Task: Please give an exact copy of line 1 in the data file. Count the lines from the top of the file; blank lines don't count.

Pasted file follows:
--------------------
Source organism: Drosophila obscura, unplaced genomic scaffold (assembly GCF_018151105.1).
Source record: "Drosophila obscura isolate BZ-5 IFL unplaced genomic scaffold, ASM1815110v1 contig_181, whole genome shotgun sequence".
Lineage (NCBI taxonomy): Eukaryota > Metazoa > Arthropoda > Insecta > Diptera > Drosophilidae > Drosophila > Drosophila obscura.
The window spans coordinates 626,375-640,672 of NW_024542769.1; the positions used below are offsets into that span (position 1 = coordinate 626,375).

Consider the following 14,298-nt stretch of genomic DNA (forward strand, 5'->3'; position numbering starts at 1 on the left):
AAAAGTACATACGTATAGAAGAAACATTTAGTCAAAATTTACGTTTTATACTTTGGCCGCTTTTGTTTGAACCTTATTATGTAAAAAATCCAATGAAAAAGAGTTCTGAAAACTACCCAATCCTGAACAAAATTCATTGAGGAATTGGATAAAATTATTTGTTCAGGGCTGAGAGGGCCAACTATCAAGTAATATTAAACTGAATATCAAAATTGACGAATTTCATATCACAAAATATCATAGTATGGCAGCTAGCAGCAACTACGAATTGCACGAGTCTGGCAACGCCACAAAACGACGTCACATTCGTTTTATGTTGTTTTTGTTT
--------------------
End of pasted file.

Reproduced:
Source organism: Drosophila obscura, unplaced genomic scaffold (assembly GCF_018151105.1).